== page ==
ETF Trends
ETF Trends

In less than 20 years, the exchange traded fund (ETF) industry has grown from a fledgling outlier with just a few funds to a rapidly growing behemoth with nearly $800 billion in assets in the United States alone. Now that they cover the majority of sectors and asset classes, the attention has turned to a new frontier: the 401(k) plan.

It’s been said that if ETFs were able to crack this market the way mutual funds have, the industry’s growth would be all but unstoppable. While that hasn’t yet happened, there are still a few 401(k) providers on the front lines who do offer all-ETF plans. [401(k)s: The Last Hurdle.]

We caught up with Stuart Robertson, General Manager and Principal at ShareBuilder 401(k), to talk about how ETF 401(k) plans are constructed, why they include what they do and what a safe, responsible plan would look like.

Why 401(k) Plans Look the Way They Do

Robertson says that from a regulatory standpoint, there are two things 401(k) providers need to do:

  • They need to act in the best interest of the employees.
  • They need to offer diverse investments that help minimize the risk of huge losses. Every plan needs to have at least three fund types, such as a mix of bonds, equities and cash.

401(k) plans – ETF or otherwise – won’t contain every investment option available simply because it wouldn’t serve the first purpose well. “When you have 800 ETFs,” says Robertson, “you can almost lop off the risky or narrowly defined ones.” [The All-ETF 401(k) – It’s Happening Now.]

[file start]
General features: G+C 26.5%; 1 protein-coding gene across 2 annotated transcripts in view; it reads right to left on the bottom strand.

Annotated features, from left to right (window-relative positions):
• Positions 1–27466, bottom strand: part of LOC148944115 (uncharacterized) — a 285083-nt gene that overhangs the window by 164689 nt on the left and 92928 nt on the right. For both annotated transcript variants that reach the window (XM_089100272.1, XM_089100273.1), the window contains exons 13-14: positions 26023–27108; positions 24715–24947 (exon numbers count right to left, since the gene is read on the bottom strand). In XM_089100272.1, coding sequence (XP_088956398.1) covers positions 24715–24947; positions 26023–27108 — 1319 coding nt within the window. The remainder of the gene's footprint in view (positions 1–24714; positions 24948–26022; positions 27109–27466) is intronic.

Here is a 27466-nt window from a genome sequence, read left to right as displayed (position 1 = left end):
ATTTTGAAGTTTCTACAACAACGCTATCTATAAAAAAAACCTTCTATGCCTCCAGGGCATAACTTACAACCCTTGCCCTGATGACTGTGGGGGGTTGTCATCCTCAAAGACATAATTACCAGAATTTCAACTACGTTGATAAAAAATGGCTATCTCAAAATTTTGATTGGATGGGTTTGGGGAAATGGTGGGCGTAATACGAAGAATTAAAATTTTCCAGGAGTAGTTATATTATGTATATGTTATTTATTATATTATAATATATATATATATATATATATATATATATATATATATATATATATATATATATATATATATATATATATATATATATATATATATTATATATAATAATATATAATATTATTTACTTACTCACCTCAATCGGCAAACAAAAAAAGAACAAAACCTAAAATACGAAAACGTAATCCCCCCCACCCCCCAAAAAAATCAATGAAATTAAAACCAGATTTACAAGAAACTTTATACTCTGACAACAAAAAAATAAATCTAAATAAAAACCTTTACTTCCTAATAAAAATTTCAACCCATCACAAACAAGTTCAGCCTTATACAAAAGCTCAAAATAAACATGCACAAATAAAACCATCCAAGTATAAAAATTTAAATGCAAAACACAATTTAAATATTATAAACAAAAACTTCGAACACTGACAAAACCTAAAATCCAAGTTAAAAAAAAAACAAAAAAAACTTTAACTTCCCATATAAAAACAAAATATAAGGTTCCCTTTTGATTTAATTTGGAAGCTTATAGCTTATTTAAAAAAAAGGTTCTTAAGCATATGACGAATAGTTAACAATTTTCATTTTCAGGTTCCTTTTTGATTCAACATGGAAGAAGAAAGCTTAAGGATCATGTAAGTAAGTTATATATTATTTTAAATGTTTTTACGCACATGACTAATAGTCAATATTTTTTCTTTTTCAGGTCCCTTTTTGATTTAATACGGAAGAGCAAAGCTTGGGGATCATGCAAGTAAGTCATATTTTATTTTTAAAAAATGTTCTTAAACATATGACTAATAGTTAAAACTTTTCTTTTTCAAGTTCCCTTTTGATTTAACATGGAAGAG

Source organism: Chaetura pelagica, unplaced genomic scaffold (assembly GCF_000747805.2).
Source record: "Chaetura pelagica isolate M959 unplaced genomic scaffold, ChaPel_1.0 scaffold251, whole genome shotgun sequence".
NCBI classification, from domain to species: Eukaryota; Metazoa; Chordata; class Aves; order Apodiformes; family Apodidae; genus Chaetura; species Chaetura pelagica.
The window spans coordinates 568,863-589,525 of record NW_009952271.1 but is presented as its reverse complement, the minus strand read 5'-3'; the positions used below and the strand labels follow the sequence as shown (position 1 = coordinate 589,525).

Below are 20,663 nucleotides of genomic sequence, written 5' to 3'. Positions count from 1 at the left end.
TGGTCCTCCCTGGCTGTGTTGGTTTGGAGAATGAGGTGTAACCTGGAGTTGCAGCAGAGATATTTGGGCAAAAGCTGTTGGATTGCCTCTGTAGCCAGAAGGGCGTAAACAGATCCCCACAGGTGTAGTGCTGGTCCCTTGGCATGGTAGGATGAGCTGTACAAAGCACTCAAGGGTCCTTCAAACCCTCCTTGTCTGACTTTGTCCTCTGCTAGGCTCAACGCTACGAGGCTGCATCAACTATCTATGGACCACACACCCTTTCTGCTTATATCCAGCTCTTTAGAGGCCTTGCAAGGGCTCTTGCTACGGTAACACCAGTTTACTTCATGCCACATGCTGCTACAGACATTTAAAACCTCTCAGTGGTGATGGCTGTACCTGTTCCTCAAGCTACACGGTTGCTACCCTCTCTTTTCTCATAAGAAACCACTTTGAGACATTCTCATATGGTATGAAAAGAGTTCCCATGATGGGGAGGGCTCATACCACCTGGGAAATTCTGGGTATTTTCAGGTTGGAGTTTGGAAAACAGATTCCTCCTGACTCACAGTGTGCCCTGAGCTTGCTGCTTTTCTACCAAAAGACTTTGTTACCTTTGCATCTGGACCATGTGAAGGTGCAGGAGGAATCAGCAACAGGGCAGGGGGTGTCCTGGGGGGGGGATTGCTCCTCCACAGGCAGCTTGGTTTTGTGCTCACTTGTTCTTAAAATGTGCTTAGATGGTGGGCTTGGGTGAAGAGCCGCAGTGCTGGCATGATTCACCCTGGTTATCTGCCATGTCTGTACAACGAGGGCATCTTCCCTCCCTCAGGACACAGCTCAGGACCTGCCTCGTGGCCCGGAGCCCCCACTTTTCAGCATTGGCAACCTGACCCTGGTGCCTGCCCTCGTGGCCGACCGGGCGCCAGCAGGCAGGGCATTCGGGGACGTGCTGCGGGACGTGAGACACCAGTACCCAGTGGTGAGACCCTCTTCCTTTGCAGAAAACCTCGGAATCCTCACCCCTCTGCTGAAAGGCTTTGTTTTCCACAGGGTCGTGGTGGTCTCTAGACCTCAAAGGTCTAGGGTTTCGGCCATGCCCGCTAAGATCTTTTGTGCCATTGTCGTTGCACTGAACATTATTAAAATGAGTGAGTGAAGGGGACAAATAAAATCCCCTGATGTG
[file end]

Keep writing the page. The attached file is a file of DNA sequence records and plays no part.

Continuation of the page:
From there, providers will often select a few ETFs to cover the major asset classes, a few specialty funds for the more sophisticated users, and perhaps some Treasury funds.

The second rule, that there needs to be a mix of fund types in a 401(k) plan, was one that was written years ago. “There are thousands of options – major asset classes, equities, money markets, specialty markets,” he says. In assembling a plan, providers should be thinking about what benefits its participants most.

The reason the pickings are kept on the slim side are for multiple reasons, the main ones being that it minimizes the chance for a large loss and it helps plan participants succeed. Another point, Robertson says, is that giving people too many choices ultimately overwhelms them and 401(k) participation rates decline. [401(k)s Shift to the Younger Set.]

“You have to keep it simple,” he says.

The Market Meltdown

In 2008, the market took a nasty turn that ultimately led to the so-called Great Recession that caused many investors to lose 40%, 50% and even 60% of their retirement plan’s value. If 401(k) plans should be designed to protect their investors, what went wrong?

Aside from the fact that the S&P was down 38% that year, another issue might have been inappropriate allocations.

In most plans, Robertson says, the company gives participants a series of options that fit the general regulatory requirements. After that, they’re left to fend for themselves and many may have made choices that were inappropriate for their age.

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